Wondering if people have any good advice about how to go about effectively self-studying for the LSAT. I am studying for the October LSAT, and am taking a full length Powerscore in July. Until them I have the 3 Powerscore bibles, and am setting apart 3-4 hours per day as I am taking summer classes, and them starting a 40 hr. per week job in June.
Any tips on how I should work through the bibles/take practice tests? Curious on what worked for people...
You are certainly trying to cover all the bases, which is a good thing.
I typically prefer students in classes I've taught to not have done much pre-class self study except for familiarization of the basics of the exam and the process, stuff like section types, time restraints, deadlines, etc. Tabula Rosa - starting with a clean slate, otherwise students come in with faulty conceptions of the concepts and effective approaches that are a pain to undo once formed.
However, given the circumstances you described you are going to be very busy during the time you are taking the class leading up to test day. I'm not sure how you are going to be able to fit in the necessary time for LSAT homework/study/practice while working full time and taking summer classes.
With your set of circumstances RE: time demands I don't see a problem with you starting to review/peruse the bibles now as time permits. Since your class is from the same company as the books there is consistency with the methodology and techniques, that is a good thing.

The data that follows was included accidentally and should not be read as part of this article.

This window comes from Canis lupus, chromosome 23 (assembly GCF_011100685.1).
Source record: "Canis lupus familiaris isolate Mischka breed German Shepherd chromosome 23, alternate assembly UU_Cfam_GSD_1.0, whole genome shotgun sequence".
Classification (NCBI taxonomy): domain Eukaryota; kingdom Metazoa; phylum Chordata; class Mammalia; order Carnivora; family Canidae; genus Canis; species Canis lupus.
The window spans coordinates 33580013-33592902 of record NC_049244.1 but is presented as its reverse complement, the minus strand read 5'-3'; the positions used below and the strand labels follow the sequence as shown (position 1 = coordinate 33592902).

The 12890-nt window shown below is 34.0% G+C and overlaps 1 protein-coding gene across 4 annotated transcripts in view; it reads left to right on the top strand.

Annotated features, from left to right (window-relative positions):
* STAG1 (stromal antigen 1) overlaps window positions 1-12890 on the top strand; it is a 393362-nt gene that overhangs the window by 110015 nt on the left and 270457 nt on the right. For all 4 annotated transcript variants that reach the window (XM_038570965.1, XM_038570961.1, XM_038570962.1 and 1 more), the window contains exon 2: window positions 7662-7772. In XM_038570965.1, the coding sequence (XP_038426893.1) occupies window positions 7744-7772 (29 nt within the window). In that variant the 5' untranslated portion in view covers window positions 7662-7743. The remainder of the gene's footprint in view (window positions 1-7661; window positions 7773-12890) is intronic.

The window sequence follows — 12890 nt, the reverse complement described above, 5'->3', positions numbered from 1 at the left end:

A very bad thing many people do is buy every prep book out there and then they get lost and confused by all the various different approaches/descriptions/techniques/etc. It's important to stick with one method from one quality source. The LSAT is complicated and confusing enough as it is, why add another layer of confusion...
At this point in time you should toss out the idea of starting to take timed practice tests. Basically, learn to walk before you try to run. Plus, you don't want to burn through all the available questions before receiving proper instruction and being able to ask questions and get feedback from a good instructor.
For your described circumstances I say go ahead and leisurely read through the bibles and work through the drills and supplied questions in slow motion leading up till your class starts. As you do that keep a running list of errors, things you are confused about, things that messed you up, etc. so that you have a sheet of your issues to ask the instructor directly about once class starts. Take advantage of your instructor. The better and more precise your questions, the better answers and advice you will get.
And to reiterate, DO NOT START TAKING A BUNCH OF TIMED PRACTICE TESTS NOW!!! Please don't do the 'churn and burn'.